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Kirby: Gays not alone in defying 'traditional' marriage definition

Published February 26, 2013 9:06 am

This is an archived article that was published on sltrib.com in 2013, and information in the article may be outdated. It is provided only for personal research purposes and may not be reprinted.

I used to believe traditional marriage was a union between a cat and a dog. Proof could be found in the books I read. Fairy tales mostly, but also more contemporary works.

In these books were pictures portraying cats as female and dogs as male. You never saw a cat husband married to a dog wife. It flew in the face of nature and, more importantly, tradition.

Note: Horses (male) also traditionally married cows (female). It was right there in no less an authority than a checked-out library book: A horse read a newspaper while his wife — a cow in an apron — made cupcakes.

So it came as a bit of a shock when I discovered dogs and cats could not get married. They were two distinct species that shared nothing more than the fact that both were covered in hair that rubbed off on the furniture.

Of course I was more mature when I learned this. Second grade, I think. But it still took a long time for the information to sink in.

By third grade I was wrestling with more important traditional marriage ideas, namely the fact that a kid in my class, Myron, could never marry Deborah even though his mind audibly labored whenever she skipped past.

Again the problem was law based on tradition rather than actual sense. Myron was a boy. I knew this because we took swimming lessons together. Meanwhile Deborah was … well, not to put too fine a point on it, a "Negro."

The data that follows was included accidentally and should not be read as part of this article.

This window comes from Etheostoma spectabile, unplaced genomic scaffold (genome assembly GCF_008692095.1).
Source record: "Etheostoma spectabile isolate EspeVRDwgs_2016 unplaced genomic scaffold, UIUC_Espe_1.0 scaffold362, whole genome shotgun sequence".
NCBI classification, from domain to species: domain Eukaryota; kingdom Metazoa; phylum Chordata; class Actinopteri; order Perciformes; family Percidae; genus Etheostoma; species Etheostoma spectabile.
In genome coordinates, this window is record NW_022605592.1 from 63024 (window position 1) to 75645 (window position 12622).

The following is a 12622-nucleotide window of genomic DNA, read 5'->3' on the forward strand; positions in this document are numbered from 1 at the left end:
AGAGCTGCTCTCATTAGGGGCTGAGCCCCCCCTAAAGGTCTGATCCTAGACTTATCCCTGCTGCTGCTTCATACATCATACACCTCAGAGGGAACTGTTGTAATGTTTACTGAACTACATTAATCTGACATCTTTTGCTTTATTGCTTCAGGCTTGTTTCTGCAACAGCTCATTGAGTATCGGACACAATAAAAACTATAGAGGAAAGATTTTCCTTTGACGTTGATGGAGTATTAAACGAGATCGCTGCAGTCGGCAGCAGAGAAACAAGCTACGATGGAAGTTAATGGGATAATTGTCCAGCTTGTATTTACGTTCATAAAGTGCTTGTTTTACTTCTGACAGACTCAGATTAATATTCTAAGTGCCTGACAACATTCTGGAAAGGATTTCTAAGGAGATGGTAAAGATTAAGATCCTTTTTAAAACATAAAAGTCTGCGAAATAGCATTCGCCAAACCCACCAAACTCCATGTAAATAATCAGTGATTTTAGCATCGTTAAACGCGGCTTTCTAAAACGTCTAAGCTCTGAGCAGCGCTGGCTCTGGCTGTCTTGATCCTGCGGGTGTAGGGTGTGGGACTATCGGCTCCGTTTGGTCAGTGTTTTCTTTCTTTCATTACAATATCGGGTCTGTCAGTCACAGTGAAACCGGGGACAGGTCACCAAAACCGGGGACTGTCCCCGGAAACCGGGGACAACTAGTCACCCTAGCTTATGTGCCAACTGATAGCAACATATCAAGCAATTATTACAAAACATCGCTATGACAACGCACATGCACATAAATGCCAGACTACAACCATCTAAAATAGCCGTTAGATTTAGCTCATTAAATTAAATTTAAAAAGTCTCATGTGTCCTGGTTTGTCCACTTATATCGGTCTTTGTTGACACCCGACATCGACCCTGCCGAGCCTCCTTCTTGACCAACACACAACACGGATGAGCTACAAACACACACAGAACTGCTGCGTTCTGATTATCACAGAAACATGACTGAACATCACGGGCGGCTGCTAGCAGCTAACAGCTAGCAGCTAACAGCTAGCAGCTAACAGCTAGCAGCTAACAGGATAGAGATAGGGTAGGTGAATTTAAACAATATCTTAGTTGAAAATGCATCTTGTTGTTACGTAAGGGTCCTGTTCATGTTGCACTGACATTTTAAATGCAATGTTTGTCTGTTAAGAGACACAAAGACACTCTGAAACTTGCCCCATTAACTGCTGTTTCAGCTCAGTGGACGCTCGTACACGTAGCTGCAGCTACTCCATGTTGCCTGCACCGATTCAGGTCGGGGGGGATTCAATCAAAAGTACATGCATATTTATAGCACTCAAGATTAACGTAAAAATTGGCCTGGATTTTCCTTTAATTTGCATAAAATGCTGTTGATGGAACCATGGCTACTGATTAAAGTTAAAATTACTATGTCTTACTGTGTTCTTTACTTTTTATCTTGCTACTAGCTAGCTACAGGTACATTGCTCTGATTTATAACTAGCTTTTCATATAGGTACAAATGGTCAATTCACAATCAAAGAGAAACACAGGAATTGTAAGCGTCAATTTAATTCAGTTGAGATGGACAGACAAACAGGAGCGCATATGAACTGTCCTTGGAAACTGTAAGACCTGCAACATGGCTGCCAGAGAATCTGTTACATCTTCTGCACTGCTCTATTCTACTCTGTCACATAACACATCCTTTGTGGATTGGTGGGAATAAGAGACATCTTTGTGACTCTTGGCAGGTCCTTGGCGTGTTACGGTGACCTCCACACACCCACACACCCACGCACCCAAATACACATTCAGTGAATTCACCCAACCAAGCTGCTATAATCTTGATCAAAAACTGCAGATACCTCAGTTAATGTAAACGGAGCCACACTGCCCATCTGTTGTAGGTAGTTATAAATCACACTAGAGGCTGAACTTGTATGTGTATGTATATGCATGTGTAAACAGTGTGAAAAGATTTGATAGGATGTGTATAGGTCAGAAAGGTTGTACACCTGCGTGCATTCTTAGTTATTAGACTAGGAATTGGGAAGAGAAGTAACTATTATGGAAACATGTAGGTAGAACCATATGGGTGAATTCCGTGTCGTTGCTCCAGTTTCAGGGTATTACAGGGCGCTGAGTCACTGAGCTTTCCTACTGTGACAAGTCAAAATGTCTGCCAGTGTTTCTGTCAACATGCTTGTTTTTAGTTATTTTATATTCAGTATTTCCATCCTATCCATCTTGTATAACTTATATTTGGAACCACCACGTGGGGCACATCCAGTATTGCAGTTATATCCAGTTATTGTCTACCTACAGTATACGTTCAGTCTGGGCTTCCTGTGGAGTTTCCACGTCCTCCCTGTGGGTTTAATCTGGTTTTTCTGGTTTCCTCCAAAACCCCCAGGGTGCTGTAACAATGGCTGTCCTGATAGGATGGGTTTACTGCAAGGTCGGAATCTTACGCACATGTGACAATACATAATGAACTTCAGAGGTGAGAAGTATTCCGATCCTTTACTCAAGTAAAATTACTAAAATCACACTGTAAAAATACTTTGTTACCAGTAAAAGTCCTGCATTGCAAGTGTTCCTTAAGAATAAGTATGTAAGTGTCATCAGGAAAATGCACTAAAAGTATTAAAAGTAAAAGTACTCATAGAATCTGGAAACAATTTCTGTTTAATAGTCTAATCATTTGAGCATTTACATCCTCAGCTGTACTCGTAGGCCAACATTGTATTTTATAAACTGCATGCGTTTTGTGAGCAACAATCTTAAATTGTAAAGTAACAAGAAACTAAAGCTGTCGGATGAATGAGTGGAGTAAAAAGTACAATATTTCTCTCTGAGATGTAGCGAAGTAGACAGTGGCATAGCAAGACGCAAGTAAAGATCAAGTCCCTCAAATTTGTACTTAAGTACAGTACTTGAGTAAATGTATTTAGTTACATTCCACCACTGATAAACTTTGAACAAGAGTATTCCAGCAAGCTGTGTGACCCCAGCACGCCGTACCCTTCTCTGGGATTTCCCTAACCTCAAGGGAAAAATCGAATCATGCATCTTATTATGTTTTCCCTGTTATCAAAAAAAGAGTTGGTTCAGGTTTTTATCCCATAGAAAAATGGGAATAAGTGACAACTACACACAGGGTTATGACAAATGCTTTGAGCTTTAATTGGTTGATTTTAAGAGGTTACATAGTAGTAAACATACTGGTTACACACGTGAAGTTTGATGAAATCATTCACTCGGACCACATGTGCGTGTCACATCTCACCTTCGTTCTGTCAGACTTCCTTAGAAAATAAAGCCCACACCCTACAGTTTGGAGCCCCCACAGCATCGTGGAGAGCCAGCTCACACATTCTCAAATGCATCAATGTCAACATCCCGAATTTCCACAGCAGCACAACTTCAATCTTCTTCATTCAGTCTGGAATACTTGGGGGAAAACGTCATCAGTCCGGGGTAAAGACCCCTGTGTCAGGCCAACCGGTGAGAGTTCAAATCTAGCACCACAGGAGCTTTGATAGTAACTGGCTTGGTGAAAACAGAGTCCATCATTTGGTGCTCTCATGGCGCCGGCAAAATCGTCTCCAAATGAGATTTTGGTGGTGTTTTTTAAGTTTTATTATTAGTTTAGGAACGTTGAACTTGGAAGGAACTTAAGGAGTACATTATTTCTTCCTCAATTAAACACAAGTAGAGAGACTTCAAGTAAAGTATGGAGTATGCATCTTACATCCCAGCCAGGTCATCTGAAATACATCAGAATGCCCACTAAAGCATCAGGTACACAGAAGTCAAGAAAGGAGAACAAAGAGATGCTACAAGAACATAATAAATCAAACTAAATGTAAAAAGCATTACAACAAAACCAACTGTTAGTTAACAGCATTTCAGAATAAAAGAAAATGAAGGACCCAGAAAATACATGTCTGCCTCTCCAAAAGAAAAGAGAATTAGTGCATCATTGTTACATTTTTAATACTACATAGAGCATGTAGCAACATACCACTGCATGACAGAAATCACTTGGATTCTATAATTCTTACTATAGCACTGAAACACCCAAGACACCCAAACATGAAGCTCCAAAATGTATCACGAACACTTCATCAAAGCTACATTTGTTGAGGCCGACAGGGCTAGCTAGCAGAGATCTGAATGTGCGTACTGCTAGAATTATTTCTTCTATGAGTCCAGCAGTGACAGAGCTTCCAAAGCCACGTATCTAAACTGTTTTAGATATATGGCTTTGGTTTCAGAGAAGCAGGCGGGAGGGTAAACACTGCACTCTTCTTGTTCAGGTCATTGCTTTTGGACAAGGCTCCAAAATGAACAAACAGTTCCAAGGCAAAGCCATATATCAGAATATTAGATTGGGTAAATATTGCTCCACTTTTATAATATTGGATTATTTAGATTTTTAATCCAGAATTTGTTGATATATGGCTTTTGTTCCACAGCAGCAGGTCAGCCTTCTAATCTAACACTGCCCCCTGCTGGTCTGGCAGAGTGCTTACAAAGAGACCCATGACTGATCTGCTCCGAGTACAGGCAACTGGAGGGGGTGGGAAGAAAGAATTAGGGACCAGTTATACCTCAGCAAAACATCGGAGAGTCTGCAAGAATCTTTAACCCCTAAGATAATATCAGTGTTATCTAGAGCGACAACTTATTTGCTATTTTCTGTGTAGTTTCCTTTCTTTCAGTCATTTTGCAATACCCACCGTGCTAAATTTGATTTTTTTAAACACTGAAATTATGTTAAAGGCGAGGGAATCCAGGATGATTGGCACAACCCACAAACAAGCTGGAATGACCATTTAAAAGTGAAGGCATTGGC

Another note: I'm embarrassed to admit it took another year for me to figure out it wasn't spelled "knee grow." Hey, it was the '50s. Also, I'm slow.

Regular guys such as Myron and me (white boys) could not marry complete angels who just happened to be black or even dark brown.

Never mind. The point being that it was against all kinds of laws — civil, familial, religious, social, moronic — for Myron and Deborah to marry.

Why? Well, because their children would be biologically, socially and legally zebras. Everyone in my third-grade class (and an astonishing number of adults as it turned out) believed some version of this nonsense.

It got worse. I later came to understand that tradition-based laws at various times forbade marriage/sex (and even just making out) even between people of the same color.

For example, had I been born in Germany in the years leading up to World War II, it would have been illegal for me to marry a Jew. It would have been a crime (or at least a beating) for me to even date one.

Still later I was sternly cautioned by my own church, under penalty of celestial sanction against our children, not to marry Pam "Foxy Brown" Grier.

Because Pam, who is black, wouldn't answer my letters and calls, there was little danger of this happening. However, I did have a deeply religious uncle who freaked when he learned I dated a Mexican girl.

Traditional science and religion were cited to support these laws and beliefs, all of which claimed something horrible would happen to the world and to society if such nontraditional unions were allowed to become legal.

Well, except for dogs and cats, they all have. And nothing bad has happened. The world keeps plugging along even though Aryans marry Jews, blacks marry whites and humans marry Klingons (I've heard).

The current debate regarding traditional union is over gay marriage. Should two people of the same gender be allowed to get married? Will something horrible happen if they do?

Probably not. Given how often society and government have gotten this sort of thing wrong to the point of idiocy, maybe tradition is something we should reject out of hand.

I've always believed marriage should be based on love rather than society and government. But that's just me. I married a Canadian and nothing bad happened.

Robert Kirby can be reached at rkirby@sltrib.com or facebook.com/stillnotpatbagley.